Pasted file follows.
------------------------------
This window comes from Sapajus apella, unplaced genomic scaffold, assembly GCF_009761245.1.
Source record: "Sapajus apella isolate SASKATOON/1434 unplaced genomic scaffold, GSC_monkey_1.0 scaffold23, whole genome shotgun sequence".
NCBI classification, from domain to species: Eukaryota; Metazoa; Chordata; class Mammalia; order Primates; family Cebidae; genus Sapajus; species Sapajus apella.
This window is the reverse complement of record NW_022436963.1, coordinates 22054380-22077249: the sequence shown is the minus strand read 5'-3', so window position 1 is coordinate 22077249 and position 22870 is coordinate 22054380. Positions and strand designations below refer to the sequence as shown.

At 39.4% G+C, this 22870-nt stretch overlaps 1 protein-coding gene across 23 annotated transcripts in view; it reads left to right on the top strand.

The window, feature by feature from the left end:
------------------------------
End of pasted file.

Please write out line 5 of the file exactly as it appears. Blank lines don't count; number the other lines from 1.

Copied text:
At 39.4% G+C, this 22870-nt stretch overlaps 1 protein-coding gene across 23 annotated transcripts in view; it reads left to right on the top strand.